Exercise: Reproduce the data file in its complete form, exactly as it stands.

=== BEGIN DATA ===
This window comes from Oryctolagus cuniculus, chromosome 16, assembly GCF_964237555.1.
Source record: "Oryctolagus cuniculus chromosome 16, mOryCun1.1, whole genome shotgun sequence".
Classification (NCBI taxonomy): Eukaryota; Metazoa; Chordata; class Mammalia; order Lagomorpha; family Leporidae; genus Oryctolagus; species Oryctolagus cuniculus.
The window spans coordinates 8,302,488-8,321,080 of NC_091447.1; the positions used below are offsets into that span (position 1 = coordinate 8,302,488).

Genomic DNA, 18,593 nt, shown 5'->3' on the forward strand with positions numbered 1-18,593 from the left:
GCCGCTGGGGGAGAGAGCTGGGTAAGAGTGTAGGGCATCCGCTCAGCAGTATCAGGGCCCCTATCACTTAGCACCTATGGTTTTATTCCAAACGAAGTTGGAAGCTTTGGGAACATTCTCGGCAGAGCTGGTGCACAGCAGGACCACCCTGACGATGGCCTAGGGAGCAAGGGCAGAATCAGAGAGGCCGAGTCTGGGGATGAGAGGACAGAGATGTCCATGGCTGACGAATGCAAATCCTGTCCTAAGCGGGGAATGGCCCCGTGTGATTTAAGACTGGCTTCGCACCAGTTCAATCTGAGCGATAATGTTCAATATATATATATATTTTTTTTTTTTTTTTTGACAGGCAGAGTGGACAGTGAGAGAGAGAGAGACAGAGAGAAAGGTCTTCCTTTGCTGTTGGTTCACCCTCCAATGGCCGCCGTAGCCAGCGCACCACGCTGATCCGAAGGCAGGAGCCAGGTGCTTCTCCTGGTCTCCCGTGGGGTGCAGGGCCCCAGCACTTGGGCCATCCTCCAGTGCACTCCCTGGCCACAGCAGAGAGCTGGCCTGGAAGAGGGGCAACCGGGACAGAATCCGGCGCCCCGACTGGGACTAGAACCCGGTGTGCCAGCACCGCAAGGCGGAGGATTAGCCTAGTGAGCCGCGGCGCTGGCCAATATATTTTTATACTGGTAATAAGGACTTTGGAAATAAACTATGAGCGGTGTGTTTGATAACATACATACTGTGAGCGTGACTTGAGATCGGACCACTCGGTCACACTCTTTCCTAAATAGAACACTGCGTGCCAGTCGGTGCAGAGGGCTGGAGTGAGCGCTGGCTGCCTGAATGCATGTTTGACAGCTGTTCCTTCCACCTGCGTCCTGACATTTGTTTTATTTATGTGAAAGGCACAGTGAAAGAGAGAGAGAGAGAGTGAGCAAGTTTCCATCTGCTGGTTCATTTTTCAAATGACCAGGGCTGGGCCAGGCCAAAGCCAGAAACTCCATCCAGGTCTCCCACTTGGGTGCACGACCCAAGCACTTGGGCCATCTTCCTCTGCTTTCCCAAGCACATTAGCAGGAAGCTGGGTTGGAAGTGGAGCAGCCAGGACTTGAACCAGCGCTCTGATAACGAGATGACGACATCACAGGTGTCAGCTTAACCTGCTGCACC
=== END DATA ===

This window comes from Oryctolagus cuniculus, chromosome 16, assembly GCF_964237555.1.
Source record: "Oryctolagus cuniculus chromosome 16, mOryCun1.1, whole genome shotgun sequence".
Classification (NCBI taxonomy): Eukaryota; Metazoa; Chordata; class Mammalia; order Lagomorpha; family Leporidae; genus Oryctolagus; species Oryctolagus cuniculus.
The window spans coordinates 8,302,488-8,321,080 of NC_091447.1; the positions used below are offsets into that span (position 1 = coordinate 8,302,488).

Genomic DNA, 18,593 nt, shown 5'->3' on the forward strand with positions numbered 1-18,593 from the left:
GCCGCTGGGGGAGAGAGCTGGGTAAGAGTGTAGGGCATCCGCTCAGCAGTATCAGGGCCCCTATCACTTAGCACCTATGGTTTTATTCCAAACGAAGTTGGAAGCTTTGGGAACATTCTCGGCAGAGCTGGTGCACAGCAGGACCACCCTGACGATGGCCTAGGGAGCAAGGGCAGAATCAGAGAGGCCGAGTCTGGGGATGAGAGGACAGAGATGTCCATGGCTGACGAATGCAAATCCTGTCCTAAGCGGGGAATGGCCCCGTGTGATTTAAGACTGGCTTCGCACCAGTTCAATCTGAGCGATAATGTTCAATATATATATATATTTTTTTTTTTTTTTTTGACAGGCAGAGTGGACAGTGAGAGAGAGAGAGACAGAGAGAAAGGTCTTCCTTTGCTGTTGGTTCACCCTCCAATGGCCGCCGTAGCCAGCGCACCACGCTGATCCGAAGGCAGGAGCCAGGTGCTTCTCCTGGTCTCCCGTGGGGTGCAGGGCCCCAGCACTTGGGCCATCCTCCAGTGCACTCCCTGGCCACAGCAGAGAGCTGGCCTGGAAGAGGGGCAACCGGGACAGAATCCGGCGCCCCGACTGGGACTAGAACCCGGTGTGCCAGCACCGCAAGGCGGAGGATTAGCCTAGTGAGCCGCGGCGCTGGCCAATATATTTTTATACTGGTAATAAGGACTTTGGAAATAAACTATGAGCGGTGTGTTTGATAACATACATACTGTGAGCGTGACTTGAGATCGGACCACTCGGTCACACTCTTTCCTAAATAGAACACTGCGTGCCAGTCGGTGCAGAGGGCTGGAGTGAGCGCTGGCTGCCTGAATGCATGTTTGACAGCTGTTCCTTCCACCTGCGTCCTGACATTTGTTTTATTTATGTGAAAGGCACAGTGAAAGAGAGAGAGAGAGAGTGAGCAAGTTTCCATCTGCTGGTTCATTTTTCAAATGACCAGGGCTGGGCCAGGCCAAAGCCAGAAACTCCATCCAGGTCTCCCACTTGGGTGCACGACCCAAGCACTTGGGCCATCTTCCTCTGCTTTCCCAAGCACATTAGCAGGAAGCTGGGTTGGAAGTGGAGCAGCCAGGACTTGAACCAGCGCTCTGATAACGAGATGACGACATCACAGGTGTCAGCTTAACCTGCTGCACC